We interviewed Flying Mollusk creative director Erin Reynolds and creative producer Michael Annetta about their studio’s goals, direction, and the innovation behind their biofeedback game.
The indie scene can be a mixed bag of innovation and rehashing of old ideas. In the case of Flying Mollusk‘s Nevermind—a biofeedback game that uses sensors to ramp up the game’s fear factor based on your heart and breathing rate—innovation and impact are some of the key principles.
But this biofeedback game isn’t just a gimmick for Flying Mollusk; looking forward in terms of technology and game development are hugely important to this studio, as communicated by Erin Reynolds and Michael Annetta.
“We’re all about making games that are edgy and give back,” said Reynolds, creator of Nevermind. “We’re all fans of biofeedback and I could talk for hours about all of the potential I see with that technology and ideas for it.”
Flying Mollusk Aims to Break Technological Boundaries
Before Nevermind was a pioneering biofeedback game, it was Reynolds’ thesis project for her MFA at the University of Southern California. At USC, Reynolds met up with Michael Annetta, future creative producer for Nevermind. Both were interested in the potential for interactive media, including games, as a storytelling platform.
Though the game has been rebuilt from the ground up with the exception of the name and logo, the heart of Nevermind is still there. At its core, it’s a game that’s meant to be fun and engaging while also giving back to the player, using new and exciting technology to help players learn real skills about managing anxiety symptoms with biofeedback technology. But Flying Mollusk doesn’t want to stop there.
“As we see technology expand and grow and become incorporated into people’s daily lives, we’re absolutely going to be looking at that to see how we can turn that into a game that people can enjoy and … help themselves with,” said Reynolds.
Annetta is particularly interested in the potential for virtual reality in storytelling. “I look at VR not necessarily as a gaming-only medium. I look at it as a completely unique medium that is separate from games, that is separate from theater, separate from film, but it is still interactive and therefore there’s a lot of potential,” he said. “I think we’re going to start seeing a lot of that with some new technology…and games that are going to break the traditional definition of what we’ve always thought of as a game.”
While incorporating technology is important to Flying Mollusk, they also want their games to stand on their own. Of incorporating biofeedback sensors and other technology into their games, Annetta said, “We’re kind of looking at [it] as, ‘This is not a game peripheral, it’s a device that hopefully you already have for other aspects of your life that will work with the game.’ It can be used in other aspects of your life outside of the game, and we want to encourage that.”
Blurring the Lines Between Education and Entertainment
The notion of ‘giving back’ is hugely important to Flying Mollusk. While some developers find a dichotomy between education and entertainment, Reynolds and Annetta feel differently—there’s a lot of potential for games to teach, and not always in traditional ways.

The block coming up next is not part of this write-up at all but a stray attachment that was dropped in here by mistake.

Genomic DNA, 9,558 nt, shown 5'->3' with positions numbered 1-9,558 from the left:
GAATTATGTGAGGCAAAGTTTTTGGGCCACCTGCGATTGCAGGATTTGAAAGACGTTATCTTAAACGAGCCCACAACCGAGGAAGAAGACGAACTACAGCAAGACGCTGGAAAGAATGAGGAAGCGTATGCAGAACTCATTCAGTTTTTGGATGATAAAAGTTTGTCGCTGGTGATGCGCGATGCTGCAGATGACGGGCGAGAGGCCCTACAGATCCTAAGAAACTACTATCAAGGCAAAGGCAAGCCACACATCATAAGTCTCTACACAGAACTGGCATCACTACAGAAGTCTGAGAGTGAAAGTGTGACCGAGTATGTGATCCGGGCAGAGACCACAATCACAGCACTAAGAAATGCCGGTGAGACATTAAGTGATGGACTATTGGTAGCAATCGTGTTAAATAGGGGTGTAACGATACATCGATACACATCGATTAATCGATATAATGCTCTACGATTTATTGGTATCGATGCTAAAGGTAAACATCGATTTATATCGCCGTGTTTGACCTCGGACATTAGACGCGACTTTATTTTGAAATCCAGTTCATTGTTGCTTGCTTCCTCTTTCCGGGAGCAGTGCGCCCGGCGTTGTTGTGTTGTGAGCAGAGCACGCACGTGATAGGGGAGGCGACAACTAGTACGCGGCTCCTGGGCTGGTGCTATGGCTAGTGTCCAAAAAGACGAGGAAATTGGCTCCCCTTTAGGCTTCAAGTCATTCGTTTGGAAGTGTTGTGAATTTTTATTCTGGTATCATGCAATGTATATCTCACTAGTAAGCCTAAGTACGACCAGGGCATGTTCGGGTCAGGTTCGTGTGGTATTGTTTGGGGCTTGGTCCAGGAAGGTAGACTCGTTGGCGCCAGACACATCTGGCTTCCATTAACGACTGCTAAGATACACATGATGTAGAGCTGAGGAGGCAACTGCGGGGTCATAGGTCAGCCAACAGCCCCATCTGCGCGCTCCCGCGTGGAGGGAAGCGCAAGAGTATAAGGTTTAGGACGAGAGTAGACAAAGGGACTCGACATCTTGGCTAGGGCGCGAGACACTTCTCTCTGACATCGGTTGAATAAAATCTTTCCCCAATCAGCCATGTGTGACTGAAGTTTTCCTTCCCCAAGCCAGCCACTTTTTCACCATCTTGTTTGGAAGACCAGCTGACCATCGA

“My philosophy is that if the game isn’t engaging, if it’s not entertaining, if people don’t want to play it, it’s not going to help anyone…because if nobody will play it they can’t benefit from it,” Reynolds said.
But it’s not just about providing information in the game. As Reynolds points out, “Games are amazing because they can give you … context. You’re invested. You want to learn it. I think there’s something really magical and really powerful about that.”
Providing that context and information can be tricky, especially in a game dealing with mental health. Thankfully, Flying Mollusk has taken pains to avoid falling victim to some of the typical trappings of using mental illness in gaming—doing lots of research and consulting psychologists to capture the feeling of being in the mind of a trauma victim.
“Mental health issues have been very villainized,” Reynolds said. “We want to humanize trauma and PTSD because I think one thing that surprised me in my early research was just how broad a topic and how prevalent trauma is and how many people are wrestling with dealing with trauma.”
“A lot of times in games [trauma] is heightened to where that becomes this horrible monstrous enemy,” Annetta added, “and that’s not necessarily what we want to show.”
Instead, their biofeedback game aims to destigmatize mental illness, encouraging empathy and helping those with mental illness manage their symptoms by being conscious of them. Though Reynolds and Annetta aren’t certain what Flying Mollusk’s next project will be, incorporating innovative technology and education in their subtle way are likely to play a factor.
Flying Mollusk Takes Their Community Seriously
Crowdfunding has played a major role in Flying Mollusk’s success. A successful Kickstarter campaign and early access have been instrumental in the game’s creation, letting the studio blend their ideas with what the audience—many of whom are not traditional “gamers”—wants to see. Encouraging the community to take part in sharing their thoughts helps Flying Mollusk make the best game they can, and they hope to pursue it in the future if it suits the game they’re working on.
“It’s been an amazing experience,” said Reynolds, “and really a privilege to have such a fantastic community to sort of be part of the process with us.”